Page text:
Id. at 258. Nowhere does the McClung Court suggest that the nonresident creditors must be "physically present" in order to fall within the ambit of the Privileges and Immunities Clause.[31]

First Amendment

Plaintiffs claim that "[t]he Direct Shipment and Advertising Ban, on its face, prohibits in the [begin page 22] most sweeping terms truthful information and advertising about wine, including but not limited to commercial speech," (Compl. 49.) The "statute's broad language prohibits advertising concerning a range of lawful activities, namely, information relevant to visiting out-of-state wineries and purchasing wines produced by out-of-state wineries." (Pls.' Mem. at 34-35.) Defendants contend that "[t]he First Amendment is not implicated here because the ABC Law restricts, to a limited extent, only unprotected commercial speech concerning an unlawful activity." (Defs.' Mem. at 9.) Defendants assert that "the regulation, on its face and as applied, prohibits only advertising that solicits orders for alcoholic beverages and, thus, is directly related to the State's 'core power.'" (Defs. Reply at 21.)(emphasis in original.) According to Defendants, the "narrowly tailored restriction on commercial advertising for alcoholic beverages is plainly aimed at preventing the unlawful solicitation of orders for direct shipments of alcohol to New York residents by unlicensed, out-of-state suppliers. Because this provision minimally restricts only commercial speech concerning an unlawful activity, plaintiffs' First Amendment claim fails as a matter of law." (Defs.' Mem. at 27.)

The Court believes "there is a considerable and unresolved factual dispute regarding key elements of the speech at issue ... Whether the allegations in the ... [Plaintiffs' complaint] are true remains to be determined. But dismissal is warranted only if 'it appears beyond doubt that the plaintiff can prove no set of facts in support of his claim which would entitle him to relief." In re Orthopedic Bone-Screw Products Liability Litigation, 193 F.3d 781, 793-94 (3d Cir. 1999)(quoting Conley v. Gibson, 355 U.S. 41, 45-46 (1957)). The Court is unwilling to decide the First Amendment questions without a more thoroughly developed record of proceedings in which the parties have an opportunity to prove the disputed factual assertions upon which they rely. See City of Los Angeles v. Preferred Communications, Inc., 476 U.S. 488, 494 (1986). See also Stewart v. District of Columbia Armory Board, 863 F.2d 1013 (D.C. Cir. 1988).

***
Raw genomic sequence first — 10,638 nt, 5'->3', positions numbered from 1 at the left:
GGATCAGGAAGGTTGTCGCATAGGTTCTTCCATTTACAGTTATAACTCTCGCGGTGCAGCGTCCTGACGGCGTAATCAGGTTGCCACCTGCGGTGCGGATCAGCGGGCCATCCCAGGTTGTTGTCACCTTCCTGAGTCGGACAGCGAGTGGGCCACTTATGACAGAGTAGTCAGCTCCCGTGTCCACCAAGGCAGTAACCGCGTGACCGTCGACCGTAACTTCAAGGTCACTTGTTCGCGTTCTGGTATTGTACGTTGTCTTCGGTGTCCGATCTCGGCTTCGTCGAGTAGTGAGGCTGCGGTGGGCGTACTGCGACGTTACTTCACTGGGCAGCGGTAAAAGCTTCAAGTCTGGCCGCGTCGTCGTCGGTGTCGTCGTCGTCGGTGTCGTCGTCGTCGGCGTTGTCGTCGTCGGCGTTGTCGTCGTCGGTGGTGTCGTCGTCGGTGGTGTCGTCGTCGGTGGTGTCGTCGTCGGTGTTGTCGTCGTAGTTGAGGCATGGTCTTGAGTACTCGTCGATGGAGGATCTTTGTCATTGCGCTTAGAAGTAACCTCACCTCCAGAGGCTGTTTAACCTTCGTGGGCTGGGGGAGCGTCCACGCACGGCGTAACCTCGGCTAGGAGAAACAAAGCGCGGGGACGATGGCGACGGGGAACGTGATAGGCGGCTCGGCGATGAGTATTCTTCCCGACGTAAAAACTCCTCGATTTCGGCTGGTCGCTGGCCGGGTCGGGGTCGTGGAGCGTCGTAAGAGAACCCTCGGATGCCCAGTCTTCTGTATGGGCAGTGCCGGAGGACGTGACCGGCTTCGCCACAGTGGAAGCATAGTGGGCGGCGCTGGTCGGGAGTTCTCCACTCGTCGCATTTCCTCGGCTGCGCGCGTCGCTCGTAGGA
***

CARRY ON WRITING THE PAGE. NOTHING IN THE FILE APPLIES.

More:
[begin page 23]

The Supreme Court has held that "[w]here a law is subjected to a colorable First Amendment challenge, the rule of rationality which will sustain legislation against other constitutional challenges typically does not have the same controlling force ... [The Court] 'may not simply assume that the ordinance will always advance the asserted state interests sufficiently to justify its abridgment of expressive activity.'" Preferred Communications, Inc., 476 U.S. at 496 (citations omitted.) See also, Rothner v. City of Chicago, 929 F.2d 297, 302 (7th Cir. 1991)(holding that "[w]hen a complaint implicates first amendment values, we must take special care not to terminate the litigation prematurely ... [m]oreover, when the factual basis of the litigation is novel and there is a danger that today's holding, if uninformed, might control situations only dimly perceived at present, courts should proceed cautiously when asked to dismiss on the basis of pleadings"); Valient-Bey v.. Morris, 829 F.2d 1441, 1442 (8th Cir. 1987) (holding that "allegations of deprivation of first amendment rights must be scrutinized carefully, and even conclusory allegations of constitutional violations may be held sufficient as a matter of pleading to call for the offering of supporting evidence").[32]

ORDER

For the foregoing reasons, Defendants' motion to dismiss [15-1] Plaintiffs' complaint is denied. Counsel are directed forthwith to contact Court Deputy Christine Murray (at (212) 805-6715) to arrange a scheduling conference with the Court.

Dated:   New York, New York
September 5, 2000
Copyright Tech Law Journal. All rights reserved.

________________________
RICHARD M. BERMAN
U.S.D.J.


Footnotes